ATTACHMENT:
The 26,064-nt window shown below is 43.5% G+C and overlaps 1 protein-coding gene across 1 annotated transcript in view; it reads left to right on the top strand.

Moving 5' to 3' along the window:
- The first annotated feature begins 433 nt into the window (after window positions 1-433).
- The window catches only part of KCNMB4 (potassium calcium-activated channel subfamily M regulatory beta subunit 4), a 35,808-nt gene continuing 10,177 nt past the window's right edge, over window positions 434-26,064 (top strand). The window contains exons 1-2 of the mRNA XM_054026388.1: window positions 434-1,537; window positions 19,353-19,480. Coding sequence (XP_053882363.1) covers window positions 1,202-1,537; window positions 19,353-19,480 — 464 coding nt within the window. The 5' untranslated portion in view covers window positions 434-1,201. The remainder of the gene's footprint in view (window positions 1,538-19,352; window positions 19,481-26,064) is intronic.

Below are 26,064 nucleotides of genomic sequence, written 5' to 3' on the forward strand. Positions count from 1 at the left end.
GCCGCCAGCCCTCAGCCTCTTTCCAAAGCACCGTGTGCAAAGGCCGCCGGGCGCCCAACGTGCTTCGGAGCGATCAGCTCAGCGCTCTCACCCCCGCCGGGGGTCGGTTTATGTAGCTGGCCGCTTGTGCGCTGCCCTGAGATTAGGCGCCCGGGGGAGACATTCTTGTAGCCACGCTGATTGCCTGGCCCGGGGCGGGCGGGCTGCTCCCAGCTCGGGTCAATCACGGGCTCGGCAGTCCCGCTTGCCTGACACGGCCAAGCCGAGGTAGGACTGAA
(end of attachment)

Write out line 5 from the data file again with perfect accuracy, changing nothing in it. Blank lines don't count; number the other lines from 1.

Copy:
Below are 26,064 nucleotides of genomic sequence, written 5' to 3' on the forward strand. Positions count from 1 at the left end.